There are soooo many of these sites out there. A quick sweep of the competition revealed videos of varying scientific caliber, audience demographic, and technological quality. I will review YouTube for Schools, and other educational video databases from geoscientist perspective. Also, I would love feedback from teachers, and their experiences using these same sites! 

Expected Post Schedule
Educational Videos #2 : GamePlan
Educational Videos #3 : Random Sites
Educational Videos #4 : TeacherTube
Edcuational Videos #5 : 
Educational Videos #6 : Weekend Thoughts

This will hopefully be completed over the coming week. Hope to see you back!

Saturday, December 10, 2011

Mentors Mentors Everywhere - with great advice to spare!

The American Geophysical Union fall meeting (#AGU2011) has always been a way for me to stay involved with the scientific community, and reconnect with my friends from throughout my scientific career. At a reception early in the week my colleague was discussing a grant she was a co-PI on. She has a similar career working for a scientific non-profit but she is co-PI on a diversity grant. At public events I felt she was treated with greater respect by my colleagues, yet I knew how similar our backgrounds were. My knee-jerk reaction was jealousy, even though that emotion was coupled with excitement for her to be involved with something so positive!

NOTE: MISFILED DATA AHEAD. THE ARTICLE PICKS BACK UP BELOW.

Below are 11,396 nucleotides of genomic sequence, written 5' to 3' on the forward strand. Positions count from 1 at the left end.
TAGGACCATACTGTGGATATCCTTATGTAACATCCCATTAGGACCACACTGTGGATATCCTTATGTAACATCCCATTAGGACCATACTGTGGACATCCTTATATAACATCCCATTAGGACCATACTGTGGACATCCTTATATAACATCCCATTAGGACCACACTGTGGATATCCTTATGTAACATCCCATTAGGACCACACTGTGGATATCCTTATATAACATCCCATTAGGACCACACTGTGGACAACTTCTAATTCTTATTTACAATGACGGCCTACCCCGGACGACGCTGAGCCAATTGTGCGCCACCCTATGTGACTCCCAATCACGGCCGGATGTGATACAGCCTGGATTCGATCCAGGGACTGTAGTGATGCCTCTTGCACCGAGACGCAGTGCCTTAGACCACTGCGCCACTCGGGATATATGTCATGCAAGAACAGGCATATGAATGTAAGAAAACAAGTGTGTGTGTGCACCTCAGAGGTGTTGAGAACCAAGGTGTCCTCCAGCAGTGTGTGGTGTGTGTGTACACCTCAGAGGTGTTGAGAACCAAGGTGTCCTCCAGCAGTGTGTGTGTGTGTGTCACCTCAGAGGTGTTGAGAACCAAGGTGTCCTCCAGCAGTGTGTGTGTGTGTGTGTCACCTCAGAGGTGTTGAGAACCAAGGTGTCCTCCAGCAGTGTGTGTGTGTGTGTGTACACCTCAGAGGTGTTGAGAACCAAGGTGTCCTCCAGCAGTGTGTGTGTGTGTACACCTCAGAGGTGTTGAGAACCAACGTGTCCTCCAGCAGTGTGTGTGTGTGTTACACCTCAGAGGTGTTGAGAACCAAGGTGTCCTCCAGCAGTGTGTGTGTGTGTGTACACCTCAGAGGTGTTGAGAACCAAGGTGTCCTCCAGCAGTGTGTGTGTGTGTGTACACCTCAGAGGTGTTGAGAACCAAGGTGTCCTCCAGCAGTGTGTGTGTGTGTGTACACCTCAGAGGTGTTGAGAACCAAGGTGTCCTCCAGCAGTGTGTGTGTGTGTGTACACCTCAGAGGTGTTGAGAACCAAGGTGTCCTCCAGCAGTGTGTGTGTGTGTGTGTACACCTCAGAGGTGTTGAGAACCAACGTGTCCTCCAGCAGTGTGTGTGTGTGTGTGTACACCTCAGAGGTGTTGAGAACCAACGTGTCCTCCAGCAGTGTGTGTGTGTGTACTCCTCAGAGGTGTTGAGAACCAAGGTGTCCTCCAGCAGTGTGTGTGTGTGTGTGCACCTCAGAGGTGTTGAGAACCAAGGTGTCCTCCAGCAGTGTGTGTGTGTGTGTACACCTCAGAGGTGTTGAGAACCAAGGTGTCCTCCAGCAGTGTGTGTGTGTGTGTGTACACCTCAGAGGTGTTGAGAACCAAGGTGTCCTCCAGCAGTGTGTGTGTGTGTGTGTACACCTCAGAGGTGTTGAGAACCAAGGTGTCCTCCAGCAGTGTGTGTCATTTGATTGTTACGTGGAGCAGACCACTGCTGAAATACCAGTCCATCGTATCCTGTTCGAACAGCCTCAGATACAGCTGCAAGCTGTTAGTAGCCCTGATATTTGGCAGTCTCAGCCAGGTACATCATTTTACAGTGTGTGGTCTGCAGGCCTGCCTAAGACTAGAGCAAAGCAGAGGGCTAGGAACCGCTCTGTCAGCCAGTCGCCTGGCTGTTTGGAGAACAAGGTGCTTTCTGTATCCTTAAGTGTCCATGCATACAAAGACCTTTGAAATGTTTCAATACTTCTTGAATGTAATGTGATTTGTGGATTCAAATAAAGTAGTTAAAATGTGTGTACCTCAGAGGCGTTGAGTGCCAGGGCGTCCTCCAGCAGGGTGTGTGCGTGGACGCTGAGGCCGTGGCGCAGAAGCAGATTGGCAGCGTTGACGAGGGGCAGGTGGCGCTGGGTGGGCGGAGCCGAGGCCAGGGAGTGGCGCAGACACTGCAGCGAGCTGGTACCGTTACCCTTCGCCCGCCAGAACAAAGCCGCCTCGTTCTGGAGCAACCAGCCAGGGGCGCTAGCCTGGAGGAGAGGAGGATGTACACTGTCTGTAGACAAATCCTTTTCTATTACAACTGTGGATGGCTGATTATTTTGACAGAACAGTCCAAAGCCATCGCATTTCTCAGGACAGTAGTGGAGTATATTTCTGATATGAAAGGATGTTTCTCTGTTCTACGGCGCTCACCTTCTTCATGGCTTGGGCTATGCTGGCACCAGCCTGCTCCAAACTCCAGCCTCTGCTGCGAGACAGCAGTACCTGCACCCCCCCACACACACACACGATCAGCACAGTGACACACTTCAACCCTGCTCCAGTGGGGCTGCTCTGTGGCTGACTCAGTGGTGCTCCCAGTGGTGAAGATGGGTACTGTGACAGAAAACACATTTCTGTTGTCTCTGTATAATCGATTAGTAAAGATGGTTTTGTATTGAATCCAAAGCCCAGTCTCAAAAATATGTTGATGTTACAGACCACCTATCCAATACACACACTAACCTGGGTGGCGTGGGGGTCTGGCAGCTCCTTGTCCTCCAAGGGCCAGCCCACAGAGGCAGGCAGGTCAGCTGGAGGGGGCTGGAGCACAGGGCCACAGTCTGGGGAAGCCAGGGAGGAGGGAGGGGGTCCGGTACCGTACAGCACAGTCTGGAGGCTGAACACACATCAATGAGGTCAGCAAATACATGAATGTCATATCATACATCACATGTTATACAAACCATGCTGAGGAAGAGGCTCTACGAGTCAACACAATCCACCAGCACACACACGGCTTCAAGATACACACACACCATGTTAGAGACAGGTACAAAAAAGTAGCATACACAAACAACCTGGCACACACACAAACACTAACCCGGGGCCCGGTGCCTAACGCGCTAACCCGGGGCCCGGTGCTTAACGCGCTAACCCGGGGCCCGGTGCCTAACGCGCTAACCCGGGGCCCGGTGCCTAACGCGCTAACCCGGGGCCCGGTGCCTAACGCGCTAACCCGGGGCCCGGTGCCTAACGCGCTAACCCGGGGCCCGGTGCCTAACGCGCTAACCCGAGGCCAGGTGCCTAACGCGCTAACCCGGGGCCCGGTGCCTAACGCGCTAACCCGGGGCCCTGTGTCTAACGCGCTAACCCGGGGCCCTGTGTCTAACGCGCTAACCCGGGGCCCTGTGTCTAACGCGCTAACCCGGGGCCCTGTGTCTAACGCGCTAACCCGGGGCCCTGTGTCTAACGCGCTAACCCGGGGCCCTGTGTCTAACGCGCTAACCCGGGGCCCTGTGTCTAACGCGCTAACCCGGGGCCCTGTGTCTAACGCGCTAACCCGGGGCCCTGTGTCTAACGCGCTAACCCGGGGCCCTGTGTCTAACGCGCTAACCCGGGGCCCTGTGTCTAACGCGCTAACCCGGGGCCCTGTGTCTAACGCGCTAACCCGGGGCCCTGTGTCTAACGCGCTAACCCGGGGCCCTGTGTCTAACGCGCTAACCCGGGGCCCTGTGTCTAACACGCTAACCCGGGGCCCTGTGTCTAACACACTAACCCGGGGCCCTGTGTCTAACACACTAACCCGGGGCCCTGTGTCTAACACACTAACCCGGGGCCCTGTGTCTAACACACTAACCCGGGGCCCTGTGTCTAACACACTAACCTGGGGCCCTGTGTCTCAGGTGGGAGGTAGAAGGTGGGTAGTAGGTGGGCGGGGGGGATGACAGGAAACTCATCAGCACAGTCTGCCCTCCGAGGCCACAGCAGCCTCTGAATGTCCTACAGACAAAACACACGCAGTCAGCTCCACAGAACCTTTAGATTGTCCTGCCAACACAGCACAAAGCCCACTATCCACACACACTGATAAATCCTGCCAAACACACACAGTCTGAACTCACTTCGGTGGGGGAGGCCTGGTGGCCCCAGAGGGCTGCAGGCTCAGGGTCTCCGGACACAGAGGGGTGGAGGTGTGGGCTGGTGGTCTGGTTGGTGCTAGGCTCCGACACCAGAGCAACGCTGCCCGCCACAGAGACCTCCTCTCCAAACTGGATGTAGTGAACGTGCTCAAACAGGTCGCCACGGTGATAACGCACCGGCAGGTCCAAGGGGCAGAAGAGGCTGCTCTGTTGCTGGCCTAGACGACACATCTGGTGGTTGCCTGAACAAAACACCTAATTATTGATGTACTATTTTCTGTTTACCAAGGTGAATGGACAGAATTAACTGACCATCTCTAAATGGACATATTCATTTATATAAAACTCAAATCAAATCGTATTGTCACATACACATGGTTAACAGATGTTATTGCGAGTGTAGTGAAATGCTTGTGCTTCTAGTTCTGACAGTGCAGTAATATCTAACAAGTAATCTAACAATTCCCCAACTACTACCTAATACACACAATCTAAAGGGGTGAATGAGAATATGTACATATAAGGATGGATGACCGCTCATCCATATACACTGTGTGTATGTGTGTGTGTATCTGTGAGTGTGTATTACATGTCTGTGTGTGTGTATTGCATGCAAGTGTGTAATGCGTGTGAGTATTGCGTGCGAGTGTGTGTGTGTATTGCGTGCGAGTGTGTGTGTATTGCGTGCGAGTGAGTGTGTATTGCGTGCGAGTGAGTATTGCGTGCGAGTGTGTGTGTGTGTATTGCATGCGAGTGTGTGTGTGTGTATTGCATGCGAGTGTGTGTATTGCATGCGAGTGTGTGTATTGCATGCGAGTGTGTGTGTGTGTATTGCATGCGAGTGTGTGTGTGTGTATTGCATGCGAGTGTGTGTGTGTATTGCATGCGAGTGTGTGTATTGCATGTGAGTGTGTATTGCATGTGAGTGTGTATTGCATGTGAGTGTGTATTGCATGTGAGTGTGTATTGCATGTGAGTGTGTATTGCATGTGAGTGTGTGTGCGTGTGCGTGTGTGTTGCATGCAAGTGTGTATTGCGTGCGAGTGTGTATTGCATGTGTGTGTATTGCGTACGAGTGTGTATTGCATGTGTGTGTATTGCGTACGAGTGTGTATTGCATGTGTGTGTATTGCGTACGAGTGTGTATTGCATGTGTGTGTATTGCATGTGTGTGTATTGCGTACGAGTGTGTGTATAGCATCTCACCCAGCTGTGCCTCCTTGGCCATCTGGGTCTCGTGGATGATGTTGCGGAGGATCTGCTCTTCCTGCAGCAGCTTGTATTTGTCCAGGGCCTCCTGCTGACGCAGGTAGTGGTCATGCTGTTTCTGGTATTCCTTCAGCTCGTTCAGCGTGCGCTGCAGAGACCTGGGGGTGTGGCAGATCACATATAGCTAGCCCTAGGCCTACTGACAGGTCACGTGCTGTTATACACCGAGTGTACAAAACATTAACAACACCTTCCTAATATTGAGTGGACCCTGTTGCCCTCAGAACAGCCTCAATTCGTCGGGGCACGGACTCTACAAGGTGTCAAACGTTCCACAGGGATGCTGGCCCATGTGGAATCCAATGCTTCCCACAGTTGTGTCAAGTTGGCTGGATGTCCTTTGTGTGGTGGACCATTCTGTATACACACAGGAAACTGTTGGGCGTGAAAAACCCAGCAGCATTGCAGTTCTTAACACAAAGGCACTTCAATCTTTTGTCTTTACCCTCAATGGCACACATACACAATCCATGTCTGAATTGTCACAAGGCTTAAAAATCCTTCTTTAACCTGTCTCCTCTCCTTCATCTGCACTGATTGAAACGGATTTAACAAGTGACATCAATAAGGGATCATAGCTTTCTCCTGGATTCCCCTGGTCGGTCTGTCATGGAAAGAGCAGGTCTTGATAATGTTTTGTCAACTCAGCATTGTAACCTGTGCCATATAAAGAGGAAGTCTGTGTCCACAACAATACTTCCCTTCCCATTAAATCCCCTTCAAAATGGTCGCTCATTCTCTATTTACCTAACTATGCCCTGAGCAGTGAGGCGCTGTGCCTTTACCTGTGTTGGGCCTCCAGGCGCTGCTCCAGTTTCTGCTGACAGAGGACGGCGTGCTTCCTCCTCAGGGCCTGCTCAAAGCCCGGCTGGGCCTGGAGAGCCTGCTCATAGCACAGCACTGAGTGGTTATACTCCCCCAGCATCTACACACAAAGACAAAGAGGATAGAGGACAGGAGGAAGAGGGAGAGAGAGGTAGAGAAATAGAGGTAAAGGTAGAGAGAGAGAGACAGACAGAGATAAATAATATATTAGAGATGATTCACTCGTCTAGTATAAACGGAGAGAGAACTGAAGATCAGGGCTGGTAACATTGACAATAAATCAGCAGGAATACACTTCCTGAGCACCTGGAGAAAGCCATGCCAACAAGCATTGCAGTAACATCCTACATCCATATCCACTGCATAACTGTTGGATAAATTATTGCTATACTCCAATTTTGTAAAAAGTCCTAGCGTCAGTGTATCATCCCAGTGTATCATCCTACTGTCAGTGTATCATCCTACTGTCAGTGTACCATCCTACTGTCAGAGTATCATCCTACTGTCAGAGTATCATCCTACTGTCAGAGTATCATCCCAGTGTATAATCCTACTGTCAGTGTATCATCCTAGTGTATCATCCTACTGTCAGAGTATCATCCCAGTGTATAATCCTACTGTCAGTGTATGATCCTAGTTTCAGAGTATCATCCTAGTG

Another LOLcat sums it up....
But then I remembered I was at a meeting with 20,000 geoscientists; a handful of which were my career mentors! (A quick history about myself, I have a tendency to snowball when things aren't exactly to my liking instantly) I decided, instead of getting mad I needed to use this AMAZING opportunity to GET SMART! So I called/emailed all the people I knew were there and asked for help.